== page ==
It also all sounds so easy coming from people who aren’t sat where I am, looking at this mountain of work, so I think it must be me. I’m not “crushing it” so there must be something wrong with me, it must be an innate problem that I have, some terrible defect in my personality that stops me from doing this so easily. But then I hear from Hacker News, posts and startup friends that this is a common phase, that this is part of the process of building a startup, that it’ll get better as I get better at doing what matters and ignoring the rest. Which is great, and I can’t wait to get to that bit, and thanks for letting me know it does get better, but at the moment it’s like someone posting snaps of their four-course meal while I’m hungry and stuck on a long walk. Uphill. In the rain.

When they said that building a startup is an emotional roller-coaster I took it with a pinch of salt and a “yeah, yeah sure”. I’ve survived depression and wear my battle scars proudly; I can cope with anything a simple startup can throw at me. Yes, I can, but that doesn’t mean it’s not tough.  It’s not all cruisey days in my pyjamas coding in my front room: there are days that the security of a regular salary seems like heaven, even with the crap that comes with that. Let’s try to be honest about this, as we’re being honest about all the other things that startup involves.  Startup is emotionally hard, and as founders we need ways of coping with this.

If you’re in a sharing mood, let us know how you’re coping in the comments.


  1. Hey Marcus, nice post. It sounds like you are struggling to keep your head above water. Everything you described made me smile. I’m sure we all have empathy with you. Some days or weeks where feel like you are climbing mount everest without an oxygen mask. Its really, really hard if you are a one man business. I’m lucky to be in a startup with some great people so its easier to keep motivated on those darker days. The best advice is to keep in touch with other startup people, even if it is just for a whinge, it will help your sanity. The other piece of advice is there are a couple of books that stood out for me and might be helpful with looking and prioritising goals and work. The Lean Startup by Eric Ries is awesome and an absolute startup classic, I’ve reviewed it here on our company blog . It is a must read. The other book is by Guy Kawasaki called the Art of the Start . It is another one that helps you dig yourself out of the reeds to see bluesky. Feel free to get in touch with me if you want. Keep plugging away and keep smiling.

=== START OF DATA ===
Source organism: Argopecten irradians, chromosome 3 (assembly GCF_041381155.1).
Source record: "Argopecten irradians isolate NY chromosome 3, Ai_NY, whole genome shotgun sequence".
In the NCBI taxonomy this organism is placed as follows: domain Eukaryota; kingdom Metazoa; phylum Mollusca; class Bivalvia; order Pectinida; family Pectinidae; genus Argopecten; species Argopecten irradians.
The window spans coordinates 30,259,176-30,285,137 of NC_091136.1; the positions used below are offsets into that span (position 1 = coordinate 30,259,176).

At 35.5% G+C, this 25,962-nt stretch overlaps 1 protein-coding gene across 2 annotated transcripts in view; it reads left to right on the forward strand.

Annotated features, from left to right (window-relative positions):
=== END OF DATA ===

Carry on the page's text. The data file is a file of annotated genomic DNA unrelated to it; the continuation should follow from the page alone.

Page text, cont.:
2. I’m totally there too at the moment. Good luck, I’m one of those who loves your idea and wants to see it succeed. Hopefully catch you next time you’re in at Spacecubed or similar…

  3. There’s a lot of literature to help along with this. I could name dozens of books, but I think Brian Tracy’s “Millionaire habits” might the best to get started. The phase to beware of most in start-ups, and I’ve seen many, who originally ‘took off like a rocket’ self-destruct on these cliffs, is what entrepreneurial research calls the phase of adolescence, when a company becomes so large that new staff are not recruitable e.g. from close or distant friends anymore but have to be found on the market and advertisement has to evolve from relying on personal relationship and word-of-mouth to more “anonymous” sources of leads.

    • Dermot, I’d love to have that problem! Getting so large I have to recruit strangers. Luxury! So yes, there are several dark places on this road and this is just the first. Well, actually the first was pre-launch when trying to pin down the idea to something that would stay still long enough for me to bloody build it was the problem. Hence the huge high at launch because I’d finally worked out what the bloody hell I was actually building. Now to find out what makes people like or hate it… and that’s the mountain I’m climbing now.